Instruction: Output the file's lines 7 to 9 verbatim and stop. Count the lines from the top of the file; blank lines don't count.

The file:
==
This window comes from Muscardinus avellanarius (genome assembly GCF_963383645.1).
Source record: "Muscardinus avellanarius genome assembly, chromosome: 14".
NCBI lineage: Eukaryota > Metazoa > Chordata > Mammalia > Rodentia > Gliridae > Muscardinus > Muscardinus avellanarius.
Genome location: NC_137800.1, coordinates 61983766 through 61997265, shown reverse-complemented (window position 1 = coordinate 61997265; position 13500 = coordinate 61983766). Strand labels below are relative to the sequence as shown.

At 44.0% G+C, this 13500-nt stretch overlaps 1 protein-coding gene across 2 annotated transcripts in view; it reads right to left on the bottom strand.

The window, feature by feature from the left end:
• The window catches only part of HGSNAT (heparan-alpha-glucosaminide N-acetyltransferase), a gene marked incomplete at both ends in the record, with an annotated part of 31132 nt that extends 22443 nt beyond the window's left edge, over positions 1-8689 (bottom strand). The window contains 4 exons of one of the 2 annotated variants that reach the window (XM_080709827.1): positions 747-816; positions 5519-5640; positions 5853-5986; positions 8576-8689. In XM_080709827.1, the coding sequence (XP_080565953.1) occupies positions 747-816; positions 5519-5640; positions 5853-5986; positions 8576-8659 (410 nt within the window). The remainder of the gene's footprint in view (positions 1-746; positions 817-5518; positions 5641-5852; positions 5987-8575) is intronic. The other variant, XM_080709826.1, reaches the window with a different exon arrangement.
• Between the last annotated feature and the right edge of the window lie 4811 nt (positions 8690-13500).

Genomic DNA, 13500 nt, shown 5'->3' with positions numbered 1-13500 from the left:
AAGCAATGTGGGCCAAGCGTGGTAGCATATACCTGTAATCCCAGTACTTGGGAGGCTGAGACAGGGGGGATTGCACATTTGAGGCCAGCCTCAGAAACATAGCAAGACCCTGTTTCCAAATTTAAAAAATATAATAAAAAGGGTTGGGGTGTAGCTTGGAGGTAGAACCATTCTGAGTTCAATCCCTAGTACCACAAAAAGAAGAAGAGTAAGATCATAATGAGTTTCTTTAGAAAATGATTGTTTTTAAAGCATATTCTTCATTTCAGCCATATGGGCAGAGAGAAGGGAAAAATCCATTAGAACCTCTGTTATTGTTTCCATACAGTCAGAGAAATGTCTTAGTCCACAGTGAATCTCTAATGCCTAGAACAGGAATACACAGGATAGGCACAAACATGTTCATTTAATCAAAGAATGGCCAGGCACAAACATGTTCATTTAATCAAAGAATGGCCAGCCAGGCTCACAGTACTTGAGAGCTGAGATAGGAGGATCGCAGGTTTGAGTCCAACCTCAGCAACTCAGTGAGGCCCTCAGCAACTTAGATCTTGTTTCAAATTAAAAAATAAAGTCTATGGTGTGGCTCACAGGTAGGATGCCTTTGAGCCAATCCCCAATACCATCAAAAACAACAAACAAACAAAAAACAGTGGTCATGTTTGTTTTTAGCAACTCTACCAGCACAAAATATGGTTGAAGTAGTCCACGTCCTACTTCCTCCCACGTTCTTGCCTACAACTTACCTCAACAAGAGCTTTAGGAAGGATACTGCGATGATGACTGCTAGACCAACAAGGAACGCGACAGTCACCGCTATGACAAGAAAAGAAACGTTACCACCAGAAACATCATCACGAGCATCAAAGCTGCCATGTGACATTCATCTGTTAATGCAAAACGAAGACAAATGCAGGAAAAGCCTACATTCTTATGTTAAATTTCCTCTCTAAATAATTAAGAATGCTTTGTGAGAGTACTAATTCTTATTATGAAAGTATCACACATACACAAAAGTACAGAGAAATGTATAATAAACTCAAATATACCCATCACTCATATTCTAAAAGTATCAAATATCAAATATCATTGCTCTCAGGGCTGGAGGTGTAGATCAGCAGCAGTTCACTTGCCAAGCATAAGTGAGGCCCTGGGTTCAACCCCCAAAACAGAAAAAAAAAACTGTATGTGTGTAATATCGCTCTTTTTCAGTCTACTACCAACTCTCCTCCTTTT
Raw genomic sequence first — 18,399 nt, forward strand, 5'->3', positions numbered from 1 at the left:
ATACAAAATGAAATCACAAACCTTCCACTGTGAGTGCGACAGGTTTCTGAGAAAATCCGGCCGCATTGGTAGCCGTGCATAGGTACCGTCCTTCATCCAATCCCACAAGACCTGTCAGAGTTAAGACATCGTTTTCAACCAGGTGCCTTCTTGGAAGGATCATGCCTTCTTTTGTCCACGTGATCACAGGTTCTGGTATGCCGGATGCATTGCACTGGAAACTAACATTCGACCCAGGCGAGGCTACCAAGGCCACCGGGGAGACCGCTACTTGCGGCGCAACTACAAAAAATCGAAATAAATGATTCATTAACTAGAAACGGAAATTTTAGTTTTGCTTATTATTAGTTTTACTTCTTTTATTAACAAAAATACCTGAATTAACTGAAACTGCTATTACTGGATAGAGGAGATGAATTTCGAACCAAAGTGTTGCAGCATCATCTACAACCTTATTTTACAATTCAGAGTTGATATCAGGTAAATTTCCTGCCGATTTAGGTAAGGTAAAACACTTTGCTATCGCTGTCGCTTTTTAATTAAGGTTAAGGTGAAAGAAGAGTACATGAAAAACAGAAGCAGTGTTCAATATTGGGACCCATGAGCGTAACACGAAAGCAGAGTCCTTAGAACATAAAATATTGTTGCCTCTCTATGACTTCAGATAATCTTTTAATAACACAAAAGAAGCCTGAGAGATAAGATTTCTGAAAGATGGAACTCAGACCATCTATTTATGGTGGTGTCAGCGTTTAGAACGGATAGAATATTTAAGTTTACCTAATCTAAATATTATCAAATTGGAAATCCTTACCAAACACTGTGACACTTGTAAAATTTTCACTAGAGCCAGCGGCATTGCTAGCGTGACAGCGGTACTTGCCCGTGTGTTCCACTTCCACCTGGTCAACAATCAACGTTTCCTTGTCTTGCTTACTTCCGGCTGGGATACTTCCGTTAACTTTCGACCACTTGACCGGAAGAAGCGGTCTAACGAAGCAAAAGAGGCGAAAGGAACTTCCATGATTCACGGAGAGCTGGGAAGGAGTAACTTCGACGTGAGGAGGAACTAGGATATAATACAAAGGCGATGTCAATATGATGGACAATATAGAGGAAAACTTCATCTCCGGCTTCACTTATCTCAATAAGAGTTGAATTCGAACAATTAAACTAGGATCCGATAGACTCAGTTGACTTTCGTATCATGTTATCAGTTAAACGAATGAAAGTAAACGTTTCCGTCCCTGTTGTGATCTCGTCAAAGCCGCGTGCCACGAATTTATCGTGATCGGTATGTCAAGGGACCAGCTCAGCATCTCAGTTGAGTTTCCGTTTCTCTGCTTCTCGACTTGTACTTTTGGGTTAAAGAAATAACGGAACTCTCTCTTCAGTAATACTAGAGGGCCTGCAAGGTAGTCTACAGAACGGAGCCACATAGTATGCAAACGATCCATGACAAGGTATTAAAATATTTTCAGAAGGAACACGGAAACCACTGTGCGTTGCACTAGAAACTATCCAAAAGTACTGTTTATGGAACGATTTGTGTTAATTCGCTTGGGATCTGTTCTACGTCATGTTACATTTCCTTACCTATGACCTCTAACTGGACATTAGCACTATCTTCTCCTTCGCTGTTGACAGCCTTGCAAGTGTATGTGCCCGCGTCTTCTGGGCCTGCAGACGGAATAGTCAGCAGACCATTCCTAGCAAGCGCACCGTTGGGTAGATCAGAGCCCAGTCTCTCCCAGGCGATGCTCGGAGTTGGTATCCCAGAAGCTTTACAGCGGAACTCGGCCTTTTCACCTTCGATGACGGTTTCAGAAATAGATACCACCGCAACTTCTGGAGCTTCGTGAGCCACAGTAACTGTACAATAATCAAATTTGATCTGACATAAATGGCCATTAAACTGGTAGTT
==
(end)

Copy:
• The window catches only part of HGSNAT (heparan-alpha-glucosaminide N-acetyltransferase), a gene marked incomplete at both ends in the record, with an annotated part of 31132 nt that extends 22443 nt beyond the window's left edge, over positions 1-8689 (bottom strand). The window contains 4 exons of one of the 2 annotated variants that reach the window (XM_080709827.1): positions 747-816; positions 5519-5640; positions 5853-5986; positions 8576-8689. In XM_080709827.1, the coding sequence (XP_080565953.1) occupies positions 747-816; positions 5519-5640; positions 5853-5986; positions 8576-8659 (410 nt within the window). The remainder of the gene's footprint in view (positions 1-746; positions 817-5518; positions 5641-5852; positions 5987-8575) is intronic. The other variant, XM_080709826.1, reaches the window with a different exon arrangement.
• Between the last annotated feature and the right edge of the window lie 4811 nt (positions 8690-13500).

Genomic DNA, 13500 nt, shown 5'->3' with positions numbered 1-13500 from the left: